The sound mix has some fun effects. All of Barry’s speed runs zoom and whoosh around the room, as do Supergirl’s flights. Action sounds ricochet in the rear like glass shattering, bats fluttering and eletric static. Cartoon sound effects like trumpets in young Barry’s botched first run are cute, and the Batwing swirls when the gyro rotates the cockpit.

Many fans probably already watched the bonus features when The Flash came out on VOD but it’s nice to have a full 35 minute behind the scenes feature. Ezra Miller’s double Ed Wade gets on camera and you get to see him do his sides of the scenes.

I like that there’s no musical score to this feature. It makes the sound bites feel more sincere. They may be the same but it seems like it’s more about the movie than selling a package.

The shorter features are informative too. They innovated technology for this movie. I appreciate the attempt to make the finale feel more natural than green screen, though it ultimately created new issues.

In depth background on The Flash and Supergirl includes other DC players Melissa Benoist, Helen Slater, Laura Vandervoort, Grant Gustin and the comic and animated artists.

Deleted scenes include extra vehicular action, double Barry scenes with Wade even in the suit, some finished scenes of the Flashes goofing off with effects and a rough Batwing in the moon Easter egg. Young Barry learning he can’t stop bullets is a good scene and there’s some creepy young Barry creeping on Kara that I’m glad they cut.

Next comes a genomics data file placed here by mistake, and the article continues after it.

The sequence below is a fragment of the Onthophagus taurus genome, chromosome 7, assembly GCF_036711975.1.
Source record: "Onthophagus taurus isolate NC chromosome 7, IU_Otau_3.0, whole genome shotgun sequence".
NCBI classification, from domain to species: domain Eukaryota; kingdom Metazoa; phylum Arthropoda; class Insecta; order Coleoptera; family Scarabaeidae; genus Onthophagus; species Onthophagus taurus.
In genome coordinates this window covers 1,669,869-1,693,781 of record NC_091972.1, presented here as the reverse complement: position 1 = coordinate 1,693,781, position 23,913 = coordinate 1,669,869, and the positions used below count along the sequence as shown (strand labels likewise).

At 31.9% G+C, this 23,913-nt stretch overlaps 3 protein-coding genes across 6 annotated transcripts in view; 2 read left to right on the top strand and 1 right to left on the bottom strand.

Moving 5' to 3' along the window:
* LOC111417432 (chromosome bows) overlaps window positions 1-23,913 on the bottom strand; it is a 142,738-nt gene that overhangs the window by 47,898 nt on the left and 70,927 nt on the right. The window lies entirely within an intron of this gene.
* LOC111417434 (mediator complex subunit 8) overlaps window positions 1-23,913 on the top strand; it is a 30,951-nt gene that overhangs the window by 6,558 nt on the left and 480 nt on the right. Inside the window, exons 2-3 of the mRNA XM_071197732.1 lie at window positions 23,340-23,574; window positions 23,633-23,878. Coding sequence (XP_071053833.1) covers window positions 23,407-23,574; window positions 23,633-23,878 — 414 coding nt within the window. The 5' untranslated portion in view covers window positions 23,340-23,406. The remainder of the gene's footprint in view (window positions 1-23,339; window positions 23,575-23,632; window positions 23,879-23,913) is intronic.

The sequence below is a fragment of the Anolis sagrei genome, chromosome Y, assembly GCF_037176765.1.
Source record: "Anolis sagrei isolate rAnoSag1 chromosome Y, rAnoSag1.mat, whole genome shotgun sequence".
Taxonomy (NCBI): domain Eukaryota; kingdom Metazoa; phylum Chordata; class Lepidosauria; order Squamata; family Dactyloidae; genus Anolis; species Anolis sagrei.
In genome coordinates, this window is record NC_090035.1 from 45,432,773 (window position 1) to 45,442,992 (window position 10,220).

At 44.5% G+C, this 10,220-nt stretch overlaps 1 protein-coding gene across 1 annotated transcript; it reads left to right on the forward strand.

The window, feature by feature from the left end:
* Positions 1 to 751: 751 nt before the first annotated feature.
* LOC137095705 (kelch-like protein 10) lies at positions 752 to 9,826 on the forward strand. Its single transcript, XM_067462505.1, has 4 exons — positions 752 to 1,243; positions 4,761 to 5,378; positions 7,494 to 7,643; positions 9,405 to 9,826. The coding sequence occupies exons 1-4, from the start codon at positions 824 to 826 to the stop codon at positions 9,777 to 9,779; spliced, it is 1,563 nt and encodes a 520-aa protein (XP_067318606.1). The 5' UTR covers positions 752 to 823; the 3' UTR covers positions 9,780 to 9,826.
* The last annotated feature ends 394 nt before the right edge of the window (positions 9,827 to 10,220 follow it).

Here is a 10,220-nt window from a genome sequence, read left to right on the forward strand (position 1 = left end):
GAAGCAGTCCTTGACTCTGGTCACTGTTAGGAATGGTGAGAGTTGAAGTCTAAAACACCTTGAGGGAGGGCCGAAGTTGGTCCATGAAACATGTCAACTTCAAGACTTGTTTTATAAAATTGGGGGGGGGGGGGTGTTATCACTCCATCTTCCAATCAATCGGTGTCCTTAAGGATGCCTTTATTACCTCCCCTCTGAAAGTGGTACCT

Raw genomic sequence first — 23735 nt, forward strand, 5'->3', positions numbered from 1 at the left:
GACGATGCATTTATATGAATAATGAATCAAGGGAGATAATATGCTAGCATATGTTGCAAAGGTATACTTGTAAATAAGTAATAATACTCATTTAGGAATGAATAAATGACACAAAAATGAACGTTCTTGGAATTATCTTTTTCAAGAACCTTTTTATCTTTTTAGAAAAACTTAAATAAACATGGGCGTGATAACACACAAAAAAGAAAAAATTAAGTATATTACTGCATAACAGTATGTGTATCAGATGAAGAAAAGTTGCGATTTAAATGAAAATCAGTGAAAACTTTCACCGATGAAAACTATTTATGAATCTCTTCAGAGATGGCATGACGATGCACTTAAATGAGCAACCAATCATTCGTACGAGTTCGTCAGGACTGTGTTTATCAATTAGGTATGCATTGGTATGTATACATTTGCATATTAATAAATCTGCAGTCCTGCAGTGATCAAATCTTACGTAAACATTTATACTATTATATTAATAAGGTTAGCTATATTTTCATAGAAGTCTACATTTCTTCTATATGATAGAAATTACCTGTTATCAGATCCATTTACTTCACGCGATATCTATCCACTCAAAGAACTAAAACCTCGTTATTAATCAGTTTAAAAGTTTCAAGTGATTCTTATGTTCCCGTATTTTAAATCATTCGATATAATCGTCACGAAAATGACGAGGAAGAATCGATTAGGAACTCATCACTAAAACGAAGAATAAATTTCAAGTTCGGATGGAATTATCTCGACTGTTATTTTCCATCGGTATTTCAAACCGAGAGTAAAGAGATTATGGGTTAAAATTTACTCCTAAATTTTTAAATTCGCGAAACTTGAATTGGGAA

You also get all 6 eps of the Escape the Midnight Circus podcast.

Bride, Seed, Curse and Cult of Chucky 4K UHD Reviews: The Best Chuckys

I dare say this set is bookended by the two best Chucky movies of all, Bride and Cult. In between are the most outrageous, Seed, and the back to basics horror, Curse, all worthy additions to the franchise. They also represent the point at which the franchise spanned two different generations of cinema so it’s fun to evaluate that on 4K UHD.

Bride and Seed were still shot on film and you can see it even in computer animated bits like the Seed titles and decapitation gag. You even see a faint scratch in the single take Seed intro. It was a film magazine! They couldn’t scrap the whole take over it!

I’ve seen Bride the most, in every format since theaters, and it’s never quite felt this present in its world. It’s also the Peter Pau one so his lighting designs convey more subtleties in 4K. Ronny Yu’s camera also plays with depth. Closeups look like they’re in the room with you, especially the dolls.

Both Bride and Seed use red light effectively and are full of gushing crimson blood. Bride has more shadow from the evidence locker and Tiffany’s trailer to the honeymoon suite sex scene and the cemetery finale, all pure shadow in 4K. Seed still gets some nice shadows when the dolls take over Jennifer Tilly’s house.

Curse and Cult are both digital and made for video, but they hold up like theatrical digital films. You see the difference in the pixels vs. the film grain but the settings are full of detail.

The Curse house is old with cracked paint, scratched doors and spotty tile. Closeups of Chucky show the texture of the plastic. Don Mancini still gets some great shots like Nica reflected in a pool of blood, still that gushing crimson. There’s good shadow in the dark house highlighted by lightning flashes. There are beautiful silhouettes of Nica and Chucky when the power goes out, and of the surprise lovers in the love scene. The black and white flashback also holds up, with bright yellow flowers contrasting it.

Cult has an even more ambitious look with the institution. Gleaming white walls are flawless, and they dress Nica in black for a stark contrast. Then Tiffany shows up in red and Chucky’s red hair and blue overalls against that backdrop shows him in an all new light. The orderlies wear white scrubs to blend in. Snowfall looks great against a pitch black night sky.

All four movies have fun surround sound effects too. Chucky’s sperm swims right behind you. Bride has a lot of explosions in full surround. Rain and thunder fill the room.